A hearing like that would have put the issue in perspective, discussing what is really at stake in mandating that ATC remain funded by taxes and embedded in a troubled bureaucracy.

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Bond’s Case for Arms-Length ATC Safety Regulation

In last month’s issue I quoted former FAA Administrator Langhorne Bond on the need for arm’s-length safety regulation of ATC-regardless of which entity provides ATC services. But space precluded me from providing the context in which he made that recommendation. Here it is.

The underlying idea is that it is a conflict of interest for the same organization to both provide aviation services and regulate air safety. That’s why all 29 countries that have created ATC corporations have explicitly put those new entities at arms-length from the government safety regulator. But defenders of the status quo protest: “Oh, no-we don’t have such conflicts in FAA. Safety is job #1 across the board.”

Bond’s paper, presented at the North American Aviation Safety Conference in Atlanta (Feb. 5, 2003), provides an important case study of just such a conflict of interest. He tells the story of how the FAA’s safety office-AVR-became the chief advocate within the agency for WAAS and LAAS as GPS-based replacements for ILS. To make that case, AVR had to argue that relying on GPS as the sole means for positioning information would be safe. As we all know now, DOT’s Volpe Center produced a landmark report that demolished this proposition (ironically published on Sept. 10, 2001). Secretary Mineta endorsed the report’s findings, and he has also stated that there should be some kind of regularized ATC safety process.

As Bond suggests,

The obvious location for an ATC safety regulatory office is as a third branch in AVR, next to flight standards and certification. . . . The function should be independent of ATC operations (just as it is independent of air carrier ops and air carrier manufacturing). . . .AVR should develop an ATC safety regulatory capability . . . . And this solution is correct whether ATC remains as is, or an ATO is established, or a new ATC Administration in DOT is established, or even a non-profit Nav Canada model is set up.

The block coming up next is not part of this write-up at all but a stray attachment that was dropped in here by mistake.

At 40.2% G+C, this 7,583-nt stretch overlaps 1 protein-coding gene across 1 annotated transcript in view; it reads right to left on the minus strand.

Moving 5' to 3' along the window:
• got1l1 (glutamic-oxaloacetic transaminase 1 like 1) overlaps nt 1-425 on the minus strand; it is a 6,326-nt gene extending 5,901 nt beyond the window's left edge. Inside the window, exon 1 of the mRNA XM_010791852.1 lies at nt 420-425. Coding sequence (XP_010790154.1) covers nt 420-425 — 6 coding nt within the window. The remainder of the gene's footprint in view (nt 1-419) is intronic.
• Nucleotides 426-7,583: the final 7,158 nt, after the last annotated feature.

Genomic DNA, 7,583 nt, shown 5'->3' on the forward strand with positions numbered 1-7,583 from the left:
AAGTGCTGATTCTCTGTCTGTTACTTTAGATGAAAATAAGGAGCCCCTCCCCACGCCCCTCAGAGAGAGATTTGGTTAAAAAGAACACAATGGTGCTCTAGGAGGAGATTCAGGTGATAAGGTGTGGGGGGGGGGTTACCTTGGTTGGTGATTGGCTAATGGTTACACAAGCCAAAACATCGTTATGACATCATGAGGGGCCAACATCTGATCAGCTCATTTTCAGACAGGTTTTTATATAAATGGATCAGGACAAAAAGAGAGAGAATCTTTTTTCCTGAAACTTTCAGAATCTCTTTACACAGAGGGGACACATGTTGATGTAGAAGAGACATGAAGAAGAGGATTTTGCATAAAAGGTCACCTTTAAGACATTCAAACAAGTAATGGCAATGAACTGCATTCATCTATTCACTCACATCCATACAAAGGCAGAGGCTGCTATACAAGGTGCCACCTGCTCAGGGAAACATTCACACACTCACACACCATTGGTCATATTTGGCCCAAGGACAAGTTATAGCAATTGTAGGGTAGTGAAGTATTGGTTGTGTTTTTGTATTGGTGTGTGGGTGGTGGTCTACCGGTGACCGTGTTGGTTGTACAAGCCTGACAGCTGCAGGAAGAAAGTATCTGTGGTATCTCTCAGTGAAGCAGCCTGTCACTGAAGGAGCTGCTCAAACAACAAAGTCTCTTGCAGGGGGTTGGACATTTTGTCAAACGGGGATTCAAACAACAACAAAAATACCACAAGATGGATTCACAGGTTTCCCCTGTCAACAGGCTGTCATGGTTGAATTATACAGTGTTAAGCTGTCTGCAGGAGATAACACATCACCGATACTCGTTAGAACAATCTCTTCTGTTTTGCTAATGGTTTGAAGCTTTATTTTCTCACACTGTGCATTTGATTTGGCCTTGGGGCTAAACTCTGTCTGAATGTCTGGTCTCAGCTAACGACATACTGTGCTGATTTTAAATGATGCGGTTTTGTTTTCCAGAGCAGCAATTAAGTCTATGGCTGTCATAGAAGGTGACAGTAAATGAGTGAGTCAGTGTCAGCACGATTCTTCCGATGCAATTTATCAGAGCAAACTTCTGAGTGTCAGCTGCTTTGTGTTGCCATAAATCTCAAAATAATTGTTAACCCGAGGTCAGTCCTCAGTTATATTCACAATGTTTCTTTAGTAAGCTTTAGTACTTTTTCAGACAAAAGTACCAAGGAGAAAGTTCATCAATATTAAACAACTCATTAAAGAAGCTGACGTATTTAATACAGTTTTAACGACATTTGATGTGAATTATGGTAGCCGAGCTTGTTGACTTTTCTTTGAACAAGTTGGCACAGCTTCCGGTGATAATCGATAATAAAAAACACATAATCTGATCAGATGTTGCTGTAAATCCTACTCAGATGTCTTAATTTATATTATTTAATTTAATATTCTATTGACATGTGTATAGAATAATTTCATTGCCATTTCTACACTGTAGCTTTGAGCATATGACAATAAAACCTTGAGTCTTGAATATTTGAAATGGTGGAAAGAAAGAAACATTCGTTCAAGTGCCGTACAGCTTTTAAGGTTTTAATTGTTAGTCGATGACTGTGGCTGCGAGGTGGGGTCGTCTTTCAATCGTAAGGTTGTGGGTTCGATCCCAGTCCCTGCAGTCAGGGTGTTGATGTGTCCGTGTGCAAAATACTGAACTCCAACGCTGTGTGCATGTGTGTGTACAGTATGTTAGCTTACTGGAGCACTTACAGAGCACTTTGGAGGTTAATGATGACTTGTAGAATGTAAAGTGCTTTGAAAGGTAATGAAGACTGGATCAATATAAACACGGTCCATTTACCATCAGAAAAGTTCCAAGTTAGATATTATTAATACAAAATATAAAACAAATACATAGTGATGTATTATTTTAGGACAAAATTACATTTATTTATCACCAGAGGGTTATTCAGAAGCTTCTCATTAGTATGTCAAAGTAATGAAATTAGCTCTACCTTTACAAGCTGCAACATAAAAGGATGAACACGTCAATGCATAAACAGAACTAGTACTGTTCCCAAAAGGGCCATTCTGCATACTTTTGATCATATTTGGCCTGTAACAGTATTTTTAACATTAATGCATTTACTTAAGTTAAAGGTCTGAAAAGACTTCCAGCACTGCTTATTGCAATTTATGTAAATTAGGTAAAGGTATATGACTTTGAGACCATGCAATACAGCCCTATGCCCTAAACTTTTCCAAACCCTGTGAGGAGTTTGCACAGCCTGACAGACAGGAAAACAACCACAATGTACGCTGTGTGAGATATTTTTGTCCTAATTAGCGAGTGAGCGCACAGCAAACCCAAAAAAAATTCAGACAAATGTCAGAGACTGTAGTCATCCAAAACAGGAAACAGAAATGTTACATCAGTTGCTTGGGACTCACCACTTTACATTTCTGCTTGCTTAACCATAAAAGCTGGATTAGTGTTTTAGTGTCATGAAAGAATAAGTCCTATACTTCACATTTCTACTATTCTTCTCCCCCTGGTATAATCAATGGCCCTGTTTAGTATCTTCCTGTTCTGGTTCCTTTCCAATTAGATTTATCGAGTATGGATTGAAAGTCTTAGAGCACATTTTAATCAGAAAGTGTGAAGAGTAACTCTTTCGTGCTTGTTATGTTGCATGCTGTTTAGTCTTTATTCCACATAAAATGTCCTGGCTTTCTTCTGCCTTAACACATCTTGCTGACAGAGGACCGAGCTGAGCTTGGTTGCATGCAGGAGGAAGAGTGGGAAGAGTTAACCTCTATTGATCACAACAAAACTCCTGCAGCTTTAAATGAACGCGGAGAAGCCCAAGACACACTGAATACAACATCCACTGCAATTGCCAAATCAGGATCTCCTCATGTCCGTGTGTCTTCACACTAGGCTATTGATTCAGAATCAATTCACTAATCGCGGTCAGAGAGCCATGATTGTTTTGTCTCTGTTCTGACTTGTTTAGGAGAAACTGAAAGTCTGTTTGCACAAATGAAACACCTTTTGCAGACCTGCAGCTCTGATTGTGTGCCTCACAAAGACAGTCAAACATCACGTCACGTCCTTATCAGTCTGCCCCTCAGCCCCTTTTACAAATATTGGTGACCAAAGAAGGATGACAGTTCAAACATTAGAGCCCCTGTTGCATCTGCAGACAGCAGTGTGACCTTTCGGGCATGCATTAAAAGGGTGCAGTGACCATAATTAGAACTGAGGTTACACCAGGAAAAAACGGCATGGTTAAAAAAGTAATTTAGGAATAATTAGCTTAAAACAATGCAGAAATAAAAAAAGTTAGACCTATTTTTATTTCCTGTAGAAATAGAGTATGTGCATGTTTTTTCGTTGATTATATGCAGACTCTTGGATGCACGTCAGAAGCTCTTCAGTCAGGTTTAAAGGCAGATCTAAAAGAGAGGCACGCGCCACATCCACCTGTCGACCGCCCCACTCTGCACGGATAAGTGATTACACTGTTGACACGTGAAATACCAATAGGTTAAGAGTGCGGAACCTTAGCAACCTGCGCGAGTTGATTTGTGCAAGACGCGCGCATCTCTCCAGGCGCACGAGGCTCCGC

Note: Bond’s paper is titled “The Hidden Cost of the Lack of ATC Safety Regulation.” I don’t think it’s available on-line, but if you want a copy, let me know.

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The Military and Contract Towers

To hear NATCA and its congressional advocates talk, you would think that contract control towers pose a security risk. For example, in Elliott Sclar’s White Paper for NATCA, he raises the alarm about “the security risk associated with private operators and their employees having unabridged access to the nation’s air traffic control systems.”

Reading that, you might think that the last people who would contract out control towers would be the U.S. military. But you would be wrong. Fact is, the Army, Air Force, and National Guard have been making use of contract towers for more than 20 years. Some of the companies are required to possess facility clearances for their work at such towers. Some even require the controllers-remember, employees of these private, for-profit firms-to obtain Secret clearances in order to work there. (As if there were anything unusual about that; I held a Secret clearance many years ago as an engineer at Sikorsky Aircraft. As engineers would say, BFD!) At Langley and Holloman Air Force Bases, one ATC firm was contracted to work side-by-side with active-duty military controllers under a contingency operations contract. That same contractor currently has a multi-year contingency operations contract with the Air Force for any needed ATC and related services they may require.

So let’s not hear any more nonsense about the national security implications of non-FAA operation of ATC facilities. It exists, it works . . . so get over it.

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Notable and Quotable

“The FAA’s move to become a performance-based organization, which would be a major efficiency gain and a step toward possible corporatization, has ‘fallen far short’ and its much-touted personnel reform has merely raised salaries, [Inspector General Ken Mead] says. ‘Just like the airlines have had to rethink the basics of their business, the FAA must also re-examine how it does business.'”

-“Man in the Middle,” by David Field, Airline Business, April 2003.

“The air traffic control system itself is plagued by inefficiencies, redundancies, and deficiencies. While recognized as the safest in the world, the system has failed to keep up with increasing demands and is not equipped to meet future growth and needs. Ultimately, its problems are harmful to aviation industry revenues, inconvenience the traveling public, and, if left unchecked, will result in a long-term drain on our economy.”

-Rep. John Mica (R, FL), Roll Call, May 5, 2003.